How Populations Grow

"And the children of Israel were fruitful, and increased abundantly, and multiplied, and waxed exceeding mighty; and the land was filled with them." (Exodus 1:7)

Populations can grow very rapidly. For example, one can calculate that the seventy who came into Egypt with Jacob (Genesis 46:27) could easily have multiplied to over five million in just ten generations, assuming only that the average family had six children who lived and reproduced, and that only two generations were living contemporaneously at any one time. This was less than half the number in Jacob's immediate family. The actual count of the grown Israelite men (not including the tribe of Levi) who left Egypt with Moses was "six hundred thousand and three thousand and five hundred and fifty" (Numbers 1:46). The total population was probably between two and three million at the time.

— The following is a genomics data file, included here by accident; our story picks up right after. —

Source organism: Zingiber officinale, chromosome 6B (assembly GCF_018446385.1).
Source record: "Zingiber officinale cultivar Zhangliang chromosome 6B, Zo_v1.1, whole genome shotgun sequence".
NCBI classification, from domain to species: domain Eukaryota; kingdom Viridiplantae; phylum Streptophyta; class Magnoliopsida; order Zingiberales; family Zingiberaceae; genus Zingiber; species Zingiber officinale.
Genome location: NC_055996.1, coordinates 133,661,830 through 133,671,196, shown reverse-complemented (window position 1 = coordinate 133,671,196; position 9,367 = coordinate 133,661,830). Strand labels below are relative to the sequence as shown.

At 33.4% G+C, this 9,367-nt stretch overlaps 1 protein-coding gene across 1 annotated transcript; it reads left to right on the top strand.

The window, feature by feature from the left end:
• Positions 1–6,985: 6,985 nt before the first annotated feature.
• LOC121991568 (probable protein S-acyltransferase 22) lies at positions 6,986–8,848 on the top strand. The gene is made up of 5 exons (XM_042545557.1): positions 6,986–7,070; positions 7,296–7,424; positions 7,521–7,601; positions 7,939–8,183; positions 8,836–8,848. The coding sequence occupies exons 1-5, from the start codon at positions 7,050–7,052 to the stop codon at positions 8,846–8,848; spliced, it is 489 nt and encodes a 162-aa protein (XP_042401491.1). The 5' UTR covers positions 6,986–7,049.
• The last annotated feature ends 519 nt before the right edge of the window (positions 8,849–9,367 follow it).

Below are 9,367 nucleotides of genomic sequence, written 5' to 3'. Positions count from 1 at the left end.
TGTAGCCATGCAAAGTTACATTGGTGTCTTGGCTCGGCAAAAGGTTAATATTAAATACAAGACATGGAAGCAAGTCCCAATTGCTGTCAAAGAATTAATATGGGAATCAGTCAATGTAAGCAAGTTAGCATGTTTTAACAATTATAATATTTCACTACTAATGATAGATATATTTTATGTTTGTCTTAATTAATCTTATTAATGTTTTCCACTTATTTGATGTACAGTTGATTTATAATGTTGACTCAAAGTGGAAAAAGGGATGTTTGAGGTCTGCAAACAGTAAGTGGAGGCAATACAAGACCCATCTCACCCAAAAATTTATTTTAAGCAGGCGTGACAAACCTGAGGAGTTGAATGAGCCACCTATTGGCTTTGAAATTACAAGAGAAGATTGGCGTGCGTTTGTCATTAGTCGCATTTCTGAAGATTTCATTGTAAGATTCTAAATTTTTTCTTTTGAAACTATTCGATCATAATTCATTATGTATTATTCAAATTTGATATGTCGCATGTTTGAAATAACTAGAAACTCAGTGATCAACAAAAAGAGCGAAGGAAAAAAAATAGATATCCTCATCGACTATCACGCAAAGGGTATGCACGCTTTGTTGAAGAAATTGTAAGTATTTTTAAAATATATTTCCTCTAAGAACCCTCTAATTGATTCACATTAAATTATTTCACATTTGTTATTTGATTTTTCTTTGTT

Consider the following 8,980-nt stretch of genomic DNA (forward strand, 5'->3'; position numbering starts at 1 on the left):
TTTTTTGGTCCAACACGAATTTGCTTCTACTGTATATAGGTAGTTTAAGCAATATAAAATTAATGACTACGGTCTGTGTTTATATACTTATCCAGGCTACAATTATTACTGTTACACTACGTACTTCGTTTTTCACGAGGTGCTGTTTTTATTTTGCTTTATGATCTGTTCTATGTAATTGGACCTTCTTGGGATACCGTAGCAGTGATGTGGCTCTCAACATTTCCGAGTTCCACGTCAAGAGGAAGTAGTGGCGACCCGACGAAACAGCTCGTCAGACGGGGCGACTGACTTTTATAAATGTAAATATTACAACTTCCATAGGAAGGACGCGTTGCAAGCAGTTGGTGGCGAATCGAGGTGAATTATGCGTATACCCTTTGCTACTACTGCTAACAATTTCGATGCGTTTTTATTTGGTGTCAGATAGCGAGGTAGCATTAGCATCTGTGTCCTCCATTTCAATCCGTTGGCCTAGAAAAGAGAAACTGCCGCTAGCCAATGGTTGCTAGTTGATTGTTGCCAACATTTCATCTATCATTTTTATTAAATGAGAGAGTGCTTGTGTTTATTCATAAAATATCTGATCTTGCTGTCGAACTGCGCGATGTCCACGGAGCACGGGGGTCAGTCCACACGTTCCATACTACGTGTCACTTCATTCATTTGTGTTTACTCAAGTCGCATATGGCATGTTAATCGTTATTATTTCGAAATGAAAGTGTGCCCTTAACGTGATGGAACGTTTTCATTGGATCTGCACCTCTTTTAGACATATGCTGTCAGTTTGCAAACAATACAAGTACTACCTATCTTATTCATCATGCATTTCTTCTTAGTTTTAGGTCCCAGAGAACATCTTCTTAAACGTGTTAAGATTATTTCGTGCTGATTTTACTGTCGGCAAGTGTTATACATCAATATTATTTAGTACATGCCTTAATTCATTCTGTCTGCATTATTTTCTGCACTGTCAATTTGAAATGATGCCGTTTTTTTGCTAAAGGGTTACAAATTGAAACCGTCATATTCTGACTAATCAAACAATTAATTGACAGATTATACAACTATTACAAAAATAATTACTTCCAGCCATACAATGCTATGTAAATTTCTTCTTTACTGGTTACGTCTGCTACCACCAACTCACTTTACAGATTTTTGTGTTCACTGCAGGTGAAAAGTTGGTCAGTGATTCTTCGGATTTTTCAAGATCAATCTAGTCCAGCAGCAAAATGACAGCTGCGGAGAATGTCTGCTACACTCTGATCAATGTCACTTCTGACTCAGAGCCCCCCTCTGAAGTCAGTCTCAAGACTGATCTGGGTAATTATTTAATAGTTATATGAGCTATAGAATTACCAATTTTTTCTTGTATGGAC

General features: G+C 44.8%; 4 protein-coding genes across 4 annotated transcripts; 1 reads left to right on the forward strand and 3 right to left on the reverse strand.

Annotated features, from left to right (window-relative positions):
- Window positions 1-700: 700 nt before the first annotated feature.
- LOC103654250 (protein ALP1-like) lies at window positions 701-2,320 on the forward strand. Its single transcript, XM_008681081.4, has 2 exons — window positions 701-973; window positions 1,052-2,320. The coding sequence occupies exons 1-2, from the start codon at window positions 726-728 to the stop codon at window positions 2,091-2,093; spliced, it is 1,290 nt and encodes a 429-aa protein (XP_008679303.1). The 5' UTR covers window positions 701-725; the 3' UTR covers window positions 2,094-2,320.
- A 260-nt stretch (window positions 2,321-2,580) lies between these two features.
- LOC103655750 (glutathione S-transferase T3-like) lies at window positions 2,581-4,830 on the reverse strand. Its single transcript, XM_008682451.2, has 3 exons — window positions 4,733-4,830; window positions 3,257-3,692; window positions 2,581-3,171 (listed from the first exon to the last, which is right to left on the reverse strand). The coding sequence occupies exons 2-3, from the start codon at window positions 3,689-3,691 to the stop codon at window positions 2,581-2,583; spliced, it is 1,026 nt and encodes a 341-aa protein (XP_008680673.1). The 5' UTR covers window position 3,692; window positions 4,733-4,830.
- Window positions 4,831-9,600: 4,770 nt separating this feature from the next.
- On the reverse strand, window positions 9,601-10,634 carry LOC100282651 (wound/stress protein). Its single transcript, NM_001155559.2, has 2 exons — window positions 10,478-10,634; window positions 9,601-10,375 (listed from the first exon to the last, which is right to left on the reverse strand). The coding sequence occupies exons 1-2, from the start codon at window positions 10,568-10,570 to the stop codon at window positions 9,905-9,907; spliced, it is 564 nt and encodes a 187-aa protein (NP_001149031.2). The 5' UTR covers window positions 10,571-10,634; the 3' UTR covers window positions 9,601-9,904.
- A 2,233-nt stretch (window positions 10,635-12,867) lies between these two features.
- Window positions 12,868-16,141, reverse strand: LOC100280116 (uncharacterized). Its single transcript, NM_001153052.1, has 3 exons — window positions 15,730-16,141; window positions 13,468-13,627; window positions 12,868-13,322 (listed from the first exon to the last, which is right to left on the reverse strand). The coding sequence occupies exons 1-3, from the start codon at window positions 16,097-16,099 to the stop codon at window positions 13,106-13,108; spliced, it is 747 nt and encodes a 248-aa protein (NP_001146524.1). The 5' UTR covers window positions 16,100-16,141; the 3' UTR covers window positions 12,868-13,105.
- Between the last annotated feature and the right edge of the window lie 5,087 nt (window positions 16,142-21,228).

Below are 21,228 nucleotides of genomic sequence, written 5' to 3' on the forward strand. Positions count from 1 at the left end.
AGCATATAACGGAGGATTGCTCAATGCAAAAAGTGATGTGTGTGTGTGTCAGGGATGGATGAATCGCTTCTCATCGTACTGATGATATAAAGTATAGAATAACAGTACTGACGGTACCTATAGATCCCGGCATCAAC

This illustrates how rapidly populations can grow when conditions are favorable. In fact, if a simple geometric growth rate is assumed (which was the assumption made by Charles Darwin in relation to his imagined "struggle for existence" in nature), it would only take about 1,100 years—assuming 35 years per generation—to develop a world population of six billion people. Immediately after the Flood, with only eight people and the whole world before them, with long lifespans still prevailing, and with every incentive to have large families, the population surely would have grown explosively. Yet the average annual growth rate since the Flood need only have been one-fourth the present growth rate to produce the world's present population in the 4,000 years (minimum) since that time.

All of which indicates that the evolutionary scenario, which assumes that human populations have been on the earth for about a million years, is absurd. The whole universe could not hold all the people! HMM

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